Beyond Zero race launched
Lynette Matheka and Rodgers Ndegwa
First Lady Magaret Kenyatta, alongside World Marathon record holder Eliud Kipchoge, yesterday launched the fifth edition of the ‘Beyond Zero’ half marathon set to be held on March 8, 2020 in Nairobi.
The marathon date coincides with the International Women’s Day.
Previously known as the First Lady Half Marathon, ‘Beyond Zero’ half marathon is aimed at creating awareness and drawing the attention of stakeholders to the challenges of maternal and infant health in Kenya besides raising resources to increase access to healthcare for mothers and their babies.
The marathon is one of the key resource mobilisation events for Beyond Zero, a flagship programme aimed at saving the lives of mothers and children by preventing maternal and infant deaths.
The First Lady announced plans to establish a ‘Beyond Zero’ referral centre to provide specialised care for mothers and children.
“I thank you all for your support and for being Beyond Zero champions. This is what has kept me going. The impact of mobile clinic and medical clinics launched last year has touched many lives.
Your encouragement, your inspiration, your dedication has contributed to the gains we have made in saving lives of mothers and children and reversing the mother to child transmission of HIV,” said the First Lady.
Support from athletes
The launch coincided with the International Day of Persons Living with Disabilities. The day has been celebrated for the last 27 years to celebrate abilities, promote rights and increase understanding of issues on disability.
“People living with disabilities must be protected and given the dignity to live meaningful and productive lives as part of our communities.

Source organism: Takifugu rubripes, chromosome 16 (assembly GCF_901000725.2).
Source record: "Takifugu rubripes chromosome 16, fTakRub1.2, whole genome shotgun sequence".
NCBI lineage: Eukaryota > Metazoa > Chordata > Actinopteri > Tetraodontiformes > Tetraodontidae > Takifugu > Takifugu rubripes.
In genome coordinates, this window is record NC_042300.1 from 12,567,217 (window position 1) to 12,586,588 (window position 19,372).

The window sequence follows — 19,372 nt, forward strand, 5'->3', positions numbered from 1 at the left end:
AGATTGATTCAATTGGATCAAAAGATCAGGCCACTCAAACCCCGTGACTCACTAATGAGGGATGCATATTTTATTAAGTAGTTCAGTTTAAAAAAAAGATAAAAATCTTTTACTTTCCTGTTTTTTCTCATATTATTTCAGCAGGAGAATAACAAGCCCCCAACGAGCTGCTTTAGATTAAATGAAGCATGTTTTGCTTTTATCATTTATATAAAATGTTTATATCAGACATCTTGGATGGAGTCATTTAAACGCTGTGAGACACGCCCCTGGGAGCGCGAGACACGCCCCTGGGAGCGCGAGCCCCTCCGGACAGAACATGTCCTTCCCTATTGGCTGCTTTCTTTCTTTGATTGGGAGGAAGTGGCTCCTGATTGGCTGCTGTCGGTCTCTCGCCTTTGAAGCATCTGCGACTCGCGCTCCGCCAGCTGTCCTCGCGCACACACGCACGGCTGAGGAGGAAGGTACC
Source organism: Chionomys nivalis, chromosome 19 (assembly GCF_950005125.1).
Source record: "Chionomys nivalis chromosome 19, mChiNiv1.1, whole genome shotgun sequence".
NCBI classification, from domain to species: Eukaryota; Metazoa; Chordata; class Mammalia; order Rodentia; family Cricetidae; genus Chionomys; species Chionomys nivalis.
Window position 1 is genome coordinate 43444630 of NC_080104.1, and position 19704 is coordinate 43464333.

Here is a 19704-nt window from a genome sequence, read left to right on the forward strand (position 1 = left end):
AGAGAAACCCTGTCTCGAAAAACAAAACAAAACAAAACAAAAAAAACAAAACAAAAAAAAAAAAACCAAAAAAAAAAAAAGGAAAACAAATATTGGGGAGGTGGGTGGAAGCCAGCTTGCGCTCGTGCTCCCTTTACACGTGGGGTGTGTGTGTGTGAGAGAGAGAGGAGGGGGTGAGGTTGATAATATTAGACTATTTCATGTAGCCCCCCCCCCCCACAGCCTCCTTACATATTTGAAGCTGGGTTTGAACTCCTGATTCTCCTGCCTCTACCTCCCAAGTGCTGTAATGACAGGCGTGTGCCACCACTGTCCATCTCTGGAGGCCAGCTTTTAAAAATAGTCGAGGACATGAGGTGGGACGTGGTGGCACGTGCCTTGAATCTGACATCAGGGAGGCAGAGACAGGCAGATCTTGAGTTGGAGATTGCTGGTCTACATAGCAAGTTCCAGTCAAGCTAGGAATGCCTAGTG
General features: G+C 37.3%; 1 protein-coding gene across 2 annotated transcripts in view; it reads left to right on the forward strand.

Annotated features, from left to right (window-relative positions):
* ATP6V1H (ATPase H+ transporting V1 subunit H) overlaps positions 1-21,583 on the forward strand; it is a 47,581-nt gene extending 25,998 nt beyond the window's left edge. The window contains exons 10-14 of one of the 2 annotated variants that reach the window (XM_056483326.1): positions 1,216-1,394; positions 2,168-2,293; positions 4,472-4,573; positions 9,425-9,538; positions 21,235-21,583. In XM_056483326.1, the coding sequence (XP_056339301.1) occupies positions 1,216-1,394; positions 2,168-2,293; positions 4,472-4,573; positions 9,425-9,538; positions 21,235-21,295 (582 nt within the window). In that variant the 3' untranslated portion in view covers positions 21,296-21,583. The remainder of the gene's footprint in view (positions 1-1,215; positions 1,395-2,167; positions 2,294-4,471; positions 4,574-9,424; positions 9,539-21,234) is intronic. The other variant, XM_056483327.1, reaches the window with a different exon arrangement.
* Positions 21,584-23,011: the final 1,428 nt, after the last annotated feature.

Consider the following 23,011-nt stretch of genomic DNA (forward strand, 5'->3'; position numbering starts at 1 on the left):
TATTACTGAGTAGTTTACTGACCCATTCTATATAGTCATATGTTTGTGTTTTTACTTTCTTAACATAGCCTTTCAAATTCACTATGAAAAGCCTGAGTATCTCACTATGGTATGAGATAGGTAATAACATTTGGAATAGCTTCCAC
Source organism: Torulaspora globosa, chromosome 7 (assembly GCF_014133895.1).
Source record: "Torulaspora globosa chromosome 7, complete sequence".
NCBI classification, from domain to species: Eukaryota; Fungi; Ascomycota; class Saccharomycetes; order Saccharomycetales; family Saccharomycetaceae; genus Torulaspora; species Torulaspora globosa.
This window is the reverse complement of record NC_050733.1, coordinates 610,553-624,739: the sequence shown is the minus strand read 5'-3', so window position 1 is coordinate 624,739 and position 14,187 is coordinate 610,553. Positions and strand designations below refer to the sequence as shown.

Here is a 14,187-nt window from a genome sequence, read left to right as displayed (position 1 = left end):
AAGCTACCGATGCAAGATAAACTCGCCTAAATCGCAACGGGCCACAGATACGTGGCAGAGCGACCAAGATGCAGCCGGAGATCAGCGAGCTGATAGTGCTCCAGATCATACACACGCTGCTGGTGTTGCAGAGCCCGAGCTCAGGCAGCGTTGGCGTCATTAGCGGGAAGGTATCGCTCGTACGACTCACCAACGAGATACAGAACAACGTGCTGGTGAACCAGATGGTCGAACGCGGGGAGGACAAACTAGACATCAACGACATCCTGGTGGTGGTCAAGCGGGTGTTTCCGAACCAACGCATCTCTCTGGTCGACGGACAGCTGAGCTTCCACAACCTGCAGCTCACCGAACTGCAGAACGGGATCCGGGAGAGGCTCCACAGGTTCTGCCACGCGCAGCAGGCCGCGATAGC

This year’s theme urges us to break the barriers that persist in access to services in health, education and employment of persons with disabilities. It also calls on us to reflect what we have achieved in integrating all persons without discrimination.
“This resonates with my ‘Beyond Zero’ work since 2014 when Kenya was considered one of the most dangerous places in the world for pregnant women to survive.
The prevalence and transmission of HIV among infants was an urgent issue. Together we have worked hard to turn around the distressing data on preventable deaths,” said the First Lady.
People with disability
Previous editions have enabled the First Lady to issue mobile clinics to all 47 counties in the country. The initiative also aims at accelerating the implementation of the national plan towards the elimination of new HIV infections among children.
Over 10,000 people from two counties have received services to help eliminate ‘mother-to-child infections’ and more counties are expected to benefit from the initiative.
Last year’s edition saw the organisers introduce, for the first time, T11, T12 and T13 categories of the visually impaired participating in the 21km race.